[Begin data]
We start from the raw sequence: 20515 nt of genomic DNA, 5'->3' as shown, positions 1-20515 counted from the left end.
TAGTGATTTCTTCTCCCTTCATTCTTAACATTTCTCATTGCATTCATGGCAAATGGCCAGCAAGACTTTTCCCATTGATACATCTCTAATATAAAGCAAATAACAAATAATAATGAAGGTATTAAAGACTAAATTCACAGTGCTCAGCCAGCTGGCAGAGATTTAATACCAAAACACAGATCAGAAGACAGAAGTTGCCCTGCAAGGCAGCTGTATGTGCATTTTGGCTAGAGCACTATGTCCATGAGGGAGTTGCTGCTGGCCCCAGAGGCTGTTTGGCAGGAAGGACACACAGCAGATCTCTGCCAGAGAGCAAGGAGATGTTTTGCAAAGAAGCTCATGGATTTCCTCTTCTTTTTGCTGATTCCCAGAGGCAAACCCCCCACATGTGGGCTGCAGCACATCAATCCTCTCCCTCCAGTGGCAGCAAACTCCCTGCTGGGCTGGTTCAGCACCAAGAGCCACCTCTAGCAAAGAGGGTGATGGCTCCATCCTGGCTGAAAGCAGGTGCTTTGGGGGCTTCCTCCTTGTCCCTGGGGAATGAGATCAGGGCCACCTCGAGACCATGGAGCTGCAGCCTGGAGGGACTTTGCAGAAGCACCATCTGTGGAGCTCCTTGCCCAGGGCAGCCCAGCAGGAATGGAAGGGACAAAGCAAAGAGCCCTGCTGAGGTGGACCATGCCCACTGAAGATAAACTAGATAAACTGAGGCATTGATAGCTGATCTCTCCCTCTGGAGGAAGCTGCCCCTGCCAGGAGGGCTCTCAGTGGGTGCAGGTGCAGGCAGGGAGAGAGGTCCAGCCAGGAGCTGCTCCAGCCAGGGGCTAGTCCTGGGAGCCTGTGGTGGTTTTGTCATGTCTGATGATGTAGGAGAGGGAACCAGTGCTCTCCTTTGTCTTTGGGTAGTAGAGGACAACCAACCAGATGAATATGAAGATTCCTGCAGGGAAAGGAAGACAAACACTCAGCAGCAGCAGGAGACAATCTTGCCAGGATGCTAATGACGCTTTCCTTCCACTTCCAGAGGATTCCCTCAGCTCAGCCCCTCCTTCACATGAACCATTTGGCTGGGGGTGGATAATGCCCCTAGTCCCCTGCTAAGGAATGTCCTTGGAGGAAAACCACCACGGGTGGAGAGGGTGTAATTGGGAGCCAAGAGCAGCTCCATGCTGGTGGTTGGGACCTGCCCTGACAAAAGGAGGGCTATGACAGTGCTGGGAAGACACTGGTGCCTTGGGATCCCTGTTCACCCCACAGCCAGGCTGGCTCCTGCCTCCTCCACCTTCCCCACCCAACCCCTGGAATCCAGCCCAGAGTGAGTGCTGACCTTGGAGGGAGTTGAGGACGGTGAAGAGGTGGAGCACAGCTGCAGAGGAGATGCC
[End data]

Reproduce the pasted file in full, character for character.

We start from the raw sequence: 20515 nt of genomic DNA, 5'->3' as shown, positions 1-20515 counted from the left end.
TAGTGATTTCTTCTCCCTTCATTCTTAACATTTCTCATTGCATTCATGGCAAATGGCCAGCAAGACTTTTCCCATTGATACATCTCTAATATAAAGCAAATAACAAATAATAATGAAGGTATTAAAGACTAAATTCACAGTGCTCAGCCAGCTGGCAGAGATTTAATACCAAAACACAGATCAGAAGACAGAAGTTGCCCTGCAAGGCAGCTGTATGTGCATTTTGGCTAGAGCACTATGTCCATGAGGGAGTTGCTGCTGGCCCCAGAGGCTGTTTGGCAGGAAGGACACACAGCAGATCTCTGCCAGAGAGCAAGGAGATGTTTTGCAAAGAAGCTCATGGATTTCCTCTTCTTTTTGCTGATTCCCAGAGGCAAACCCCCCACATGTGGGCTGCAGCACATCAATCCTCTCCCTCCAGTGGCAGCAAACTCCCTGCTGGGCTGGTTCAGCACCAAGAGCCACCTCTAGCAAAGAGGGTGATGGCTCCATCCTGGCTGAAAGCAGGTGCTTTGGGGGCTTCCTCCTTGTCCCTGGGGAATGAGATCAGGGCCACCTCGAGACCATGGAGCTGCAGCCTGGAGGGACTTTGCAGAAGCACCATCTGTGGAGCTCCTTGCCCAGGGCAGCCCAGCAGGAATGGAAGGGACAAAGCAAAGAGCCCTGCTGAGGTGGACCATGCCCACTGAAGATAAACTAGATAAACTGAGGCATTGATAGCTGATCTCTCCCTCTGGAGGAAGCTGCCCCTGCCAGGAGGGCTCTCAGTGGGTGCAGGTGCAGGCAGGGAGAGAGGTCCAGCCAGGAGCTGCTCCAGCCAGGGGCTAGTCCTGGGAGCCTGTGGTGGTTTTGTCATGTCTGATGATGTAGGAGAGGGAACCAGTGCTCTCCTTTGTCTTTGGGTAGTAGAGGACAACCAACCAGATGAATATGAAGATTCCTGCAGGGAAAGGAAGACAAACACTCAGCAGCAGCAGGAGACAATCTTGCCAGGATGCTAATGACGCTTTCCTTCCACTTCCAGAGGATTCCCTCAGCTCAGCCCCTCCTTCACATGAACCATTTGGCTGGGGGTGGATAATGCCCCTAGTCCCCTGCTAAGGAATGTCCTTGGAGGAAAACCACCACGGGTGGAGAGGGTGTAATTGGGAGCCAAGAGCAGCTCCATGCTGGTGGTTGGGACCTGCCCTGACAAAAGGAGGGCTATGACAGTGCTGGGAAGACACTGGTGCCTTGGGATCCCTGTTCACCCCACAGCCAGGCTGGCTCCTGCCTCCTCCACCTTCCCCACCCAACCCCTGGAATCCAGCCCAGAGTGAGTGCTGACCTTGGAGGGAGTTGAGGACGGTGAAGAGGTGGAGCACAGCTGCAGAGGAGATGCC